Russian aircraft “damaged civilian and military infrastructure in the eastern war zone and industrial facilities deep in Ukraine,” the Ukrainian military said Monday. Russia is “preparing offensive operations” with forces based in the Russian-controlled eastern Ukrainian city of Izyum, a key strategic point in the Donbas battle.

Zelenskyy said that Ukraine was bracing for expanded Russian assaults in the region.


“We are preparing for new attempts by Russia to attack in Donbas, to somehow intensify its movement in the south of Ukraine,” he said. “The occupiers still do not want to admit that they are in a dead end and their so-called special operation has already gone bankrupt.”

Moscow redirected its efforts last month to the Donbas after a failed attempt to capture Kyiv, the capital, in another humiliation for Putin.

But more than any other battle in the war, it was the fight for Mariupol that captured the world’s attention and came to embody the cruelty of the war: thousands dead, tens of thousands displaced, roads battered, houses destroyed, failed cease-fires and countless wounded.

It has been more than two months since as many as 2,000 Ukrainian fighters accompanied by civilians took refuge in the vast Azovstal steel plant and its sprawling network of underground passages. Russian forces surrounded the facility, cutting off escape routes, and bombarded it mercilessly.

Even as Russia declared that it had taken control of the city, the Ukrainian fighters refused to leave.

Most civilians who were taking shelter in the plant were believed to have been evacuated earlier this month under a deal worked out by the United Nations and the International Committee of the Red Cross.

On the diplomatic front, Zelenskyy has welcomed the moves by Finland and Sweden to join NATO.

Indeed, the goal of membership in the alliance is enshrined in Ukraine’s own constitution — a major source of anger and alarm in Moscow — though Ukrainian officials have indicated that it could be subject to negotiation as part of a settlement to end the war.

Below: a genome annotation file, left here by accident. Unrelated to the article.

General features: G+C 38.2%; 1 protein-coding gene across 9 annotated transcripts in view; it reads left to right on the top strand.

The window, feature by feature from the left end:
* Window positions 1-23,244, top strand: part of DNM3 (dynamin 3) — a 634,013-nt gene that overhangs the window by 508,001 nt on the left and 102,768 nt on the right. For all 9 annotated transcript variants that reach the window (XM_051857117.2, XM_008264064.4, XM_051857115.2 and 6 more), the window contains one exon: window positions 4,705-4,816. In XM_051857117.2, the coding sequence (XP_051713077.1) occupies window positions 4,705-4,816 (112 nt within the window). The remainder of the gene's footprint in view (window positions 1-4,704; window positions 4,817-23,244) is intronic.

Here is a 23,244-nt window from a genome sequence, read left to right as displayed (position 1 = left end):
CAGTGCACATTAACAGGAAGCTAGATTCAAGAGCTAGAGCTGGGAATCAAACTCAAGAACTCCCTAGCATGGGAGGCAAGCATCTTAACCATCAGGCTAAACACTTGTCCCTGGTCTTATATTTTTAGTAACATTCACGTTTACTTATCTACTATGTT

In addition to Finland and Sweden, Georgia — like Ukraine, a former Soviet republic — has also expressed a desire to join NATO despite Moscow’s vociferous objections.

NATO and U.S. officials have voiced confidence that Finland and Sweden would be accepted into the alliance despite reservations from Turkey, a NATO member, which objects to the presence in the two Nordic nations of Kurdish groups critical of Turkey’s treatment of its Kurdish minority.

In other developments Monday, senior U.S. Defense official said that Russian forces fired a “half dozen” missiles toward Lviv in western Ukraine, hitting a military training complex near there but with only “minor” damage to a few buildings and no known casualties.

The missiles may have been fired from a submarine in the Black Sea, the official said. Lviv, a short distance from Ukraine’s border with Poland, has been spared most of the heaviest attacks but is located strategically along supply routes taking weapons from the U.S. and other NATO countries to the front lines.

The official also said that 74 of the 90 Howitzer artillery pieces supplied by the U.S. are now “in the fight.” He quoted Ukrainian military officials saying that the howitzers have made a “very effective difference” in the Donbas campaign.

“The systems are helping them regain some momentum and take back territory,” the official said.


(Los Angeles Times staff writers Tracy Wilkinson in Washington and Emily Baumgaertner in Los Angeles contributed to this report.)